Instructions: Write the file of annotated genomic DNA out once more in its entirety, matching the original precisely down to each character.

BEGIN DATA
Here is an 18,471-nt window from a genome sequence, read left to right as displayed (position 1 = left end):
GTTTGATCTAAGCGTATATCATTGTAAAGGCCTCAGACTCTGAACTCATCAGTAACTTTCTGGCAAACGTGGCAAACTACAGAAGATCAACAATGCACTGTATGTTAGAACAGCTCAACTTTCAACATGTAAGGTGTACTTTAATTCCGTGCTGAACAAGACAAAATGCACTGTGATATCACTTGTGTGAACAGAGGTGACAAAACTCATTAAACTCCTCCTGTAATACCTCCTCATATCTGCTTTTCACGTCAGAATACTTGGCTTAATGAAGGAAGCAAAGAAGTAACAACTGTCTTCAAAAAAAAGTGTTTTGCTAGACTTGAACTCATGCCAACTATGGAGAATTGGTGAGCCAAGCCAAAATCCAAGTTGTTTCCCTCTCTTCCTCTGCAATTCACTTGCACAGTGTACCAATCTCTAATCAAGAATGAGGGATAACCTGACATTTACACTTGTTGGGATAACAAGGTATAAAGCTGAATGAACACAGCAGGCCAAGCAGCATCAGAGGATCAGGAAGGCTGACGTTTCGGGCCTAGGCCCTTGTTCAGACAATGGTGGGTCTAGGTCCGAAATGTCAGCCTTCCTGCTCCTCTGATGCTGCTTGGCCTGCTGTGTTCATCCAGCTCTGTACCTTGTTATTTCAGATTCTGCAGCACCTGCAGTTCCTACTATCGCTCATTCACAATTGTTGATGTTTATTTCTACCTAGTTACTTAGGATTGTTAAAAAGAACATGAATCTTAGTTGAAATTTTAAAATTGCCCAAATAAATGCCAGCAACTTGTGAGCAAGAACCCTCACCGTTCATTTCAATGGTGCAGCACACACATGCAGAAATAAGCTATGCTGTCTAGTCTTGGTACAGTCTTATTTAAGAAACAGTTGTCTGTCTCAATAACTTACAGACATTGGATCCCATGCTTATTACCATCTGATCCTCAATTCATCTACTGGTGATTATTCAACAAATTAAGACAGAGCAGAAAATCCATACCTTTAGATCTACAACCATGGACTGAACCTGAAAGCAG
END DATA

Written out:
Here is an 18,471-nt window from a genome sequence, read left to right as displayed (position 1 = left end):
GTTTGATCTAAGCGTATATCATTGTAAAGGCCTCAGACTCTGAACTCATCAGTAACTTTCTGGCAAACGTGGCAAACTACAGAAGATCAACAATGCACTGTATGTTAGAACAGCTCAACTTTCAACATGTAAGGTGTACTTTAATTCCGTGCTGAACAAGACAAAATGCACTGTGATATCACTTGTGTGAACAGAGGTGACAAAACTCATTAAACTCCTCCTGTAATACCTCCTCATATCTGCTTTTCACGTCAGAATACTTGGCTTAATGAAGGAAGCAAAGAAGTAACAACTGTCTTCAAAAAAAAGTGTTTTGCTAGACTTGAACTCATGCCAACTATGGAGAATTGGTGAGCCAAGCCAAAATCCAAGTTGTTTCCCTCTCTTCCTCTGCAATTCACTTGCACAGTGTACCAATCTCTAATCAAGAATGAGGGATAACCTGACATTTACACTTGTTGGGATAACAAGGTATAAAGCTGAATGAACACAGCAGGCCAAGCAGCATCAGAGGATCAGGAAGGCTGACGTTTCGGGCCTAGGCCCTTGTTCAGACAATGGTGGGTCTAGGTCCGAAATGTCAGCCTTCCTGCTCCTCTGATGCTGCTTGGCCTGCTGTGTTCATCCAGCTCTGTACCTTGTTATTTCAGATTCTGCAGCACCTGCAGTTCCTACTATCGCTCATTCACAATTGTTGATGTTTATTTCTACCTAGTTACTTAGGATTGTTAAAAAGAACATGAATCTTAGTTGAAATTTTAAAATTGCCCAAATAAATGCCAGCAACTTGTGAGCAAGAACCCTCACCGTTCATTTCAATGGTGCAGCACACACATGCAGAAATAAGCTATGCTGTCTAGTCTTGGTACAGTCTTATTTAAGAAACAGTTGTCTGTCTCAATAACTTACAGACATTGGATCCCATGCTTATTACCATCTGATCCTCAATTCATCTACTGGTGATTATTCAACAAATTAAGACAGAGCAGAAAATCCATACCTTTAGATCTACAACCATGGACTGAACCTGAAAGCAG